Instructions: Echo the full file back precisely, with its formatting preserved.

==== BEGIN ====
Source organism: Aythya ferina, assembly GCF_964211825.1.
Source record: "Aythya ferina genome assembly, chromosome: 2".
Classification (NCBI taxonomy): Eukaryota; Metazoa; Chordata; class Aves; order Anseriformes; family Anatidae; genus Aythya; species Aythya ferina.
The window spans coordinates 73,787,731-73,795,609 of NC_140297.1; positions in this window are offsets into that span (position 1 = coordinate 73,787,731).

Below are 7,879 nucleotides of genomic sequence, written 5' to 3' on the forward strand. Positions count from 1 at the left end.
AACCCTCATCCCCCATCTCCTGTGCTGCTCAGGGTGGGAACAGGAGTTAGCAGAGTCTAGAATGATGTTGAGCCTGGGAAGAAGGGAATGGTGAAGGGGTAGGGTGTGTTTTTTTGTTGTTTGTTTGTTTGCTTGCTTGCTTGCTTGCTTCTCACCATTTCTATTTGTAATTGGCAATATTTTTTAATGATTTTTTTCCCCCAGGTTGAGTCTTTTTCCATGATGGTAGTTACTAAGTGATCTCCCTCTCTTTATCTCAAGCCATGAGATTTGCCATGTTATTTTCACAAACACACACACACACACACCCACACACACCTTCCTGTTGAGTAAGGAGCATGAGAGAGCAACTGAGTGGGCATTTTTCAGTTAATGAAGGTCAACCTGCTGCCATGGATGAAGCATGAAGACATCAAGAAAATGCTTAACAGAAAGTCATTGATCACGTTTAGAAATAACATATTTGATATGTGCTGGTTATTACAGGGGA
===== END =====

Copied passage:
Source organism: Aythya ferina, assembly GCF_964211825.1.
Source record: "Aythya ferina genome assembly, chromosome: 2".
Classification (NCBI taxonomy): Eukaryota; Metazoa; Chordata; class Aves; order Anseriformes; family Anatidae; genus Aythya; species Aythya ferina.
The window spans coordinates 73,787,731-73,795,609 of NC_140297.1; positions in this window are offsets into that span (position 1 = coordinate 73,787,731).

Below are 7,879 nucleotides of genomic sequence, written 5' to 3' on the forward strand. Positions count from 1 at the left end.
AACCCTCATCCCCCATCTCCTGTGCTGCTCAGGGTGGGAACAGGAGTTAGCAGAGTCTAGAATGATGTTGAGCCTGGGAAGAAGGGAATGGTGAAGGGGTAGGGTGTGTTTTTTTGTTGTTTGTTTGTTTGCTTGCTTGCTTGCTTGCTTCTCACCATTTCTATTTGTAATTGGCAATATTTTTTAATGATTTTTTTCCCCCAGGTTGAGTCTTTTTCCATGATGGTAGTTACTAAGTGATCTCCCTCTCTTTATCTCAAGCCATGAGATTTGCCATGTTATTTTCACAAACACACACACACACACACCCACACACACCTTCCTGTTGAGTAAGGAGCATGAGAGAGCAACTGAGTGGGCATTTTTCAGTTAATGAAGGTCAACCTGCTGCCATGGATGAAGCATGAAGACATCAAGAAAATGCTTAACAGAAAGTCATTGATCACGTTTAGAAATAACATATTTGATATGTGCTGGTTATTACAGGGGA